Antibiotics: Now Safe in Pregnancy

Whether a pregnant woman could take antibiotics for things like UTIs was up for debate, but a new study says a group of controversial antibiotics are actually OK.

Antibiotics: Now Safe in Pregnancy gpointstudio/Shutterstock

When you're sick during pregnancy, one of the hardest decisions you're faced with is whether you should take medicine—and if so, which ones? Although penicillin has been accepted as safe for unborn babies, the effects of other antibiotics used to treat infections like UTIs—a common affliction of pregnant women—were less certain. But, a new study published in the journal Pharmacoepidemiology and Drug Safety is providing new clarity on some antibiotics whose safety was previously questioned.

No risk of birth defects

The researchers investigated whether there was any link between taking macrolides, including azithromycin, clarithromycin and erythromycin, during pregnancy and having a baby with birth defects. Looking at data from over 135,000 pregnant women in the Quebec Pregnancy Cohort, they compared the outcomes of those who'd taken macrolides, those who'd taken penicillin, and those who hadn't taken any antibiotics. "We did not find a statistically significant association between macrolide use during pregnancy and the risk of malformations," study author Anick Bérard, Ph.D., a professor in the Faculty of Pharmacy at the University of Montreal and a researcher at its affiliated CHU Sainte-Justine hospital, tells Fit Pregnancy. "This is reassuring when treating infections during pregnancy."

These results echo other recent studies that have showed macrolides are safe in pregnancy—the exception being a 2005 Swedish report that found pregnant women who took erythromycin had twice the risk of having a baby with a heart defect. "This led the Swedish and Norwegian regulatory medicines agencies to issue a warning against its use during the first trimester of pregnancy," Bérard says, although no warnings were issued in the US. The FDA classifies azythromycin and erythromycin, as well as penicillin, as category B drugs, which means they have been shown to be safe in animal studies. Clarithromycin is category C, which means it has been shown to have negative effects in animals. Neither group has had well-controlled studies in humans.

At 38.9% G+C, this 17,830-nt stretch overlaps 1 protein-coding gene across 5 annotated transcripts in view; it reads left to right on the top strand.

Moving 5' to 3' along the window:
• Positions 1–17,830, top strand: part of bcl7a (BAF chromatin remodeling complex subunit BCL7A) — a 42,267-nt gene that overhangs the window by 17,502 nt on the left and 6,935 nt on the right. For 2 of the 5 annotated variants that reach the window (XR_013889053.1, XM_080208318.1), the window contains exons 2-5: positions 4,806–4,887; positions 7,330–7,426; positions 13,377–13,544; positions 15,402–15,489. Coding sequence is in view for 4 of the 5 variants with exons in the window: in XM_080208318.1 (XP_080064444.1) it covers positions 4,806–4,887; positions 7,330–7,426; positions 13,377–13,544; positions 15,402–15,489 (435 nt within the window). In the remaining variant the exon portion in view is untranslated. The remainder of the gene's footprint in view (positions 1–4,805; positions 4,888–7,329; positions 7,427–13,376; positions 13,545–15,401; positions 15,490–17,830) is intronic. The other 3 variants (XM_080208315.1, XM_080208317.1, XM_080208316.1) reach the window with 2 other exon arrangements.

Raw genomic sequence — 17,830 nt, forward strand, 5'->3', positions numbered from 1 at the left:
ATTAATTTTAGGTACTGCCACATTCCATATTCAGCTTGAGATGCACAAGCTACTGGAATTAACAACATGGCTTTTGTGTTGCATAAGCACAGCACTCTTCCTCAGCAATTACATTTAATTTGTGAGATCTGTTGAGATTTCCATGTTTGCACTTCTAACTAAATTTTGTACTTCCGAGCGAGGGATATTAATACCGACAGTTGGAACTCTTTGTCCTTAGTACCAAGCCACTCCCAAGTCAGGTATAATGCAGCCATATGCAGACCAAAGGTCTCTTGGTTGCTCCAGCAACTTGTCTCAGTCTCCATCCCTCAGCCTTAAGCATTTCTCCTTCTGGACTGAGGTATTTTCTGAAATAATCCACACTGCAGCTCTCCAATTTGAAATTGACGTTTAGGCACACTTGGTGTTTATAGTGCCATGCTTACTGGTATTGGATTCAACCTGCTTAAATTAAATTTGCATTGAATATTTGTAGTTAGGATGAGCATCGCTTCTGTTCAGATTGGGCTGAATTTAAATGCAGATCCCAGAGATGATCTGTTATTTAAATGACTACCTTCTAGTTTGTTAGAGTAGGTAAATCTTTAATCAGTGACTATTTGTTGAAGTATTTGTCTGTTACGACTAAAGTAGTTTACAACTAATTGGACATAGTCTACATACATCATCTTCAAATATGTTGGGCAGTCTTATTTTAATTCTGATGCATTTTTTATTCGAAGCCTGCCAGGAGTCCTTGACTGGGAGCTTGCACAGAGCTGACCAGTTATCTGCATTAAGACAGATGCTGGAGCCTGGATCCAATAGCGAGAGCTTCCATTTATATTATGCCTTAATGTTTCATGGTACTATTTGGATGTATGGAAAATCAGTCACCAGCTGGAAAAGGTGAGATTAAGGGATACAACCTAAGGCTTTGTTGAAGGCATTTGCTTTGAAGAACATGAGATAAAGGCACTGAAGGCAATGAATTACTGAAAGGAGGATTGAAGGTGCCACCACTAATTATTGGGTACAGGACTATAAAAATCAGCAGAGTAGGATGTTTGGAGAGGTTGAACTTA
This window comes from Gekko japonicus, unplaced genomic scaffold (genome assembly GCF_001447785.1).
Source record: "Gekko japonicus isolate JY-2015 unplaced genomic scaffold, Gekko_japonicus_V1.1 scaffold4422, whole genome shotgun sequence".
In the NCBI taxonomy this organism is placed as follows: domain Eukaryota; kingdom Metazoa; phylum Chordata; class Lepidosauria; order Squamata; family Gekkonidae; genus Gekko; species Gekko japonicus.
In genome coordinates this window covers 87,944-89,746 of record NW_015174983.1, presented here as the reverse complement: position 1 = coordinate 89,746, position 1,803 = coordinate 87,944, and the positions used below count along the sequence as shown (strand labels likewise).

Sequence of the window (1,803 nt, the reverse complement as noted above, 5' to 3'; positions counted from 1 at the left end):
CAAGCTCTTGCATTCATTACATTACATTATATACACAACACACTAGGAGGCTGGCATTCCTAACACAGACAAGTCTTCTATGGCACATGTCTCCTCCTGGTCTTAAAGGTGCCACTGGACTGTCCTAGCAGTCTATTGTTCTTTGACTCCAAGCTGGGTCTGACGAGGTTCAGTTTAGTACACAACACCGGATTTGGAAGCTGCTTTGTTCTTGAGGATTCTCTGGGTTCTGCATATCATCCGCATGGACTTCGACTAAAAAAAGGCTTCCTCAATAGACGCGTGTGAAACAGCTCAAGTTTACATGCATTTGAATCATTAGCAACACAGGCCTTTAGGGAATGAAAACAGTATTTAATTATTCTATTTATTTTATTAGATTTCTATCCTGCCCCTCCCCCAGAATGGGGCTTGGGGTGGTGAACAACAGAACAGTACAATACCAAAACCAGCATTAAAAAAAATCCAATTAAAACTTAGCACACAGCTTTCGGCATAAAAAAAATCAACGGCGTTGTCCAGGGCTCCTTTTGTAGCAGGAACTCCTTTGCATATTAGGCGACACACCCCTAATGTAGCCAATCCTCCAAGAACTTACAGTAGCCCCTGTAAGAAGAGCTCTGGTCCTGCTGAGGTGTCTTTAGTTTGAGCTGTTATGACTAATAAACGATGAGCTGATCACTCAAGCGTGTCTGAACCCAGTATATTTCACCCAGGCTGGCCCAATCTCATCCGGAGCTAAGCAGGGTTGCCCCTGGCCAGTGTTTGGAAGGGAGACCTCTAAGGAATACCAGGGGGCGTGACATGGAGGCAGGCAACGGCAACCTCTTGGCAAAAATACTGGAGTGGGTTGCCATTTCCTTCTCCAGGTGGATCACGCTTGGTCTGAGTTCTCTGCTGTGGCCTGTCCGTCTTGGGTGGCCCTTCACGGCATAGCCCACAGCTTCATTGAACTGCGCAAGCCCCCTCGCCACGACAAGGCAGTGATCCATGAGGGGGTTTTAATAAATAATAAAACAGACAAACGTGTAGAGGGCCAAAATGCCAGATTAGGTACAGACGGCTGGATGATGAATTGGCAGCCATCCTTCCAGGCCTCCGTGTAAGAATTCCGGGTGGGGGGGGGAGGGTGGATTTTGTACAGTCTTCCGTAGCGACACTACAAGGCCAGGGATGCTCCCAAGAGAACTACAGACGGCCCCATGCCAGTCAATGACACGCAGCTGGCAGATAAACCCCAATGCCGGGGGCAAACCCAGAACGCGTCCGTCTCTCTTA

Dangers of untreated infections

After the Swedish study, "debate remained on whether it is the infections, or the macrolides used to treat them, that put women and their unborn child at greater risk of adverse pregnancy outcomes, including birth defects," Bérard says. In fact, not treating an infection in pregnancy in an attempt to avoid antibiotics might actually pose a greater risk to baby. Pregnant women are prone to infections because their immune systems are weaker, and leaving them untreated could lead to even more serious complications—for example, a UTI could become a kidney infection. Given that serious health issues in mom mean more danger for baby, including preterm labor and low birth weight, getting treated is important. "Almost 40 percent of pregnant women will use at least one antibiotic at some point in time during pregnancy," Bérard says. Her study "has great public health implications given the high frequency of infections during pregnancy."

If you get sick during pregnancy and are concerned about taking antibiotics, talk with your doctor to weigh the pros and cons, and ask about the specific antibiotic that you're prescribed. "Larger studies are still required to determine the risks of less frequently used macrolides," Bérard says. Although the results of the study were encouraging, "each woman is different and a thorough risk/benefit analysis should be done on an individual basis."

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